First author: Department of Plant Pathology, North Carolina State University, Raleigh 27695; and second author: Department of Plant Pathology, University of California, Riverside 92521
Go to article:
Accepted for publication 24 May 1999.
Penicillium digitatum isolates (326), collected in California citrus groves and packinghouses, were assayed qualitatively for their sensitivity to imazalil, thiabendazole, and o-phenylphenol. Eighteen typical triple-resistant isolates, acquired in each of 3 years (1988, 1990, and 1994), were assayed quantitatively for their sensitivity to each of the three fungicides. No significant differences were found in the mean sensitivity of the isolates collected in different years. However, the proportion of isolates that were resistant to all three fungicides increased from 43% in 1988 to 77% in 1990 and 74% in 1994. Imazalil-resistant biotypes of P. digitatum were isolated frequently in California packinghouses, while resistant P. italicum was rare. No fungicide-resistant biotypes of either species were collected from citrus groves. Wild-type P. italicum was slightly less sensitive than wild-type P. digitatum to all three fungicides. The concentration of imazalil producing 50% growth inhibition (EC50) was three times greater when the age of the P. digitatum assay inoculum was increased from 12 to 24 h. Activity of imazalil increased with pH of the assay medium in the range pH 5.1 to 5.9, reflecting the greater concentration of dissociated imazalil at the higher pH value.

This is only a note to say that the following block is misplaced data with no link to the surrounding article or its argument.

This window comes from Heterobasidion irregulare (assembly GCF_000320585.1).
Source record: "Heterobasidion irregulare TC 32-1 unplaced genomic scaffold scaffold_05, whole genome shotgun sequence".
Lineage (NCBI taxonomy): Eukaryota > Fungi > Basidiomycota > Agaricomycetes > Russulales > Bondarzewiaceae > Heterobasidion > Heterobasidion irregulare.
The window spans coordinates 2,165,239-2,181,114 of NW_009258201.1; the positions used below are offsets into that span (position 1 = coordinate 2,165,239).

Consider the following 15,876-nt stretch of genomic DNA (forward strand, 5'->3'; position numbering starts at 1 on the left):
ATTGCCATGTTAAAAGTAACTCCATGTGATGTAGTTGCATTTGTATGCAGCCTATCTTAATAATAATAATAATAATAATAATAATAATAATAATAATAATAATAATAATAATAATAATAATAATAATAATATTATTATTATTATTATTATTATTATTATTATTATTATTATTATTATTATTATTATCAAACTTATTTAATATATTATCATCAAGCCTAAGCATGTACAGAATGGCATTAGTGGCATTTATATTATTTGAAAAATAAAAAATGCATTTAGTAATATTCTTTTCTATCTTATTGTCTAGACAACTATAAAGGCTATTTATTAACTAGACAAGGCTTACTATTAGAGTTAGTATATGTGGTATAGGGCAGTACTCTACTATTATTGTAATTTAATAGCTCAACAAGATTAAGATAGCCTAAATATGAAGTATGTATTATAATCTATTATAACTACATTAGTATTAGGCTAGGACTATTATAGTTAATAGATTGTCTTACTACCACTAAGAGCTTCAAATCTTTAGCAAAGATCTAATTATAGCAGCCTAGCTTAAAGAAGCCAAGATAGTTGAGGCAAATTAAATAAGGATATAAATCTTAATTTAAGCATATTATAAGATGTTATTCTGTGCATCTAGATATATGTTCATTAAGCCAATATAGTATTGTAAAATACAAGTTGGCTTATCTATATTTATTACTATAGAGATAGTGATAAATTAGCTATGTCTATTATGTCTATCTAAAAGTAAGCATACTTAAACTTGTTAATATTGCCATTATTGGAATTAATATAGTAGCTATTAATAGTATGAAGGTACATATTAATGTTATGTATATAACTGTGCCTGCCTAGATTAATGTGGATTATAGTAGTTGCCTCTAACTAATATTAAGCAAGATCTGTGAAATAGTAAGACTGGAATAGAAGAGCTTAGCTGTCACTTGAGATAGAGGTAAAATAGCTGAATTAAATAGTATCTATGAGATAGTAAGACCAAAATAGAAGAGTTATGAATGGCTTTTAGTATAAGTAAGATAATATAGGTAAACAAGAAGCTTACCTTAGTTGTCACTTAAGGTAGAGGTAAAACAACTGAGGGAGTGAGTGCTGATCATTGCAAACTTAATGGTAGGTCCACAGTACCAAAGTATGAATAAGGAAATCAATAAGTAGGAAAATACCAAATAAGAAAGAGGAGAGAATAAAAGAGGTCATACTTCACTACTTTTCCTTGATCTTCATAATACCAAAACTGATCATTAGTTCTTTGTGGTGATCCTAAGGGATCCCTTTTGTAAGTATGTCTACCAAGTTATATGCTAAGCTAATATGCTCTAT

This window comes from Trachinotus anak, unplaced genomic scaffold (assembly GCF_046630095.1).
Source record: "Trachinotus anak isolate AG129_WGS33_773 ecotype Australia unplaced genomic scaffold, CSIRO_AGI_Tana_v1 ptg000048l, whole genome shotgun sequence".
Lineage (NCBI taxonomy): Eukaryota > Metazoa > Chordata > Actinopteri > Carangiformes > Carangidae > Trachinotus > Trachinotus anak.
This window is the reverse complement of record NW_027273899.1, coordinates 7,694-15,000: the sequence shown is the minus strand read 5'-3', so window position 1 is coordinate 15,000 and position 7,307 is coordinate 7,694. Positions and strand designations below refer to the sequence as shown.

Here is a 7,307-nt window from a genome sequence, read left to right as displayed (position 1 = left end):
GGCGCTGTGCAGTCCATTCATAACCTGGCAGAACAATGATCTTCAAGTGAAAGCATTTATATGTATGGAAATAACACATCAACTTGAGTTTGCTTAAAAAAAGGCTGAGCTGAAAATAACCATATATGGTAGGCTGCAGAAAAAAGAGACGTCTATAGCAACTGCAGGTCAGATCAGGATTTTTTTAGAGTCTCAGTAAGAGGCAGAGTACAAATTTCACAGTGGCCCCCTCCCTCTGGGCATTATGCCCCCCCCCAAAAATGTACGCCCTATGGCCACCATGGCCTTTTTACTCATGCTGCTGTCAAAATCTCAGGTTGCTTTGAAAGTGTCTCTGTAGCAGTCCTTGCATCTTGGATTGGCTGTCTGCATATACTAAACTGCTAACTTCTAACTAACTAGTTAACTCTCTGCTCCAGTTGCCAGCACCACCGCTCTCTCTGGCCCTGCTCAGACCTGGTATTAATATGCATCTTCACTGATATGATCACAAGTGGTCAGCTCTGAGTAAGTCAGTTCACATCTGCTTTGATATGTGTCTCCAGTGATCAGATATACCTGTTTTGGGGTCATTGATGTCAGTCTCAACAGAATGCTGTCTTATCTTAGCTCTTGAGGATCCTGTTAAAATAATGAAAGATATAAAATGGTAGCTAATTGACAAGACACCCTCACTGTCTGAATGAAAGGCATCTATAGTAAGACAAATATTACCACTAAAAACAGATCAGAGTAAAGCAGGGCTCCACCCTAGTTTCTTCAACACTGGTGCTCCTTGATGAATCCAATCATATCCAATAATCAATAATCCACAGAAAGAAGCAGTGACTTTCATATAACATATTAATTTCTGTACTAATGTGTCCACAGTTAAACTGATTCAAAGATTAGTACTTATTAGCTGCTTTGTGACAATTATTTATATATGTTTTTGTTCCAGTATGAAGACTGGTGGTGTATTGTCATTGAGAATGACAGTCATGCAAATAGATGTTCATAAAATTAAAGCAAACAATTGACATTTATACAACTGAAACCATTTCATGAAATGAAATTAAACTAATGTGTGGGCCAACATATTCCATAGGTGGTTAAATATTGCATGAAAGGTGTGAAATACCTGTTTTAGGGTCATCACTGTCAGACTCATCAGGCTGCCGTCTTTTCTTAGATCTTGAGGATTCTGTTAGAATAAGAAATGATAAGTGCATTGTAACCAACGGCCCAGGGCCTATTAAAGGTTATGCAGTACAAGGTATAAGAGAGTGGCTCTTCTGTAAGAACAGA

© 1999 The American Phytopathological Society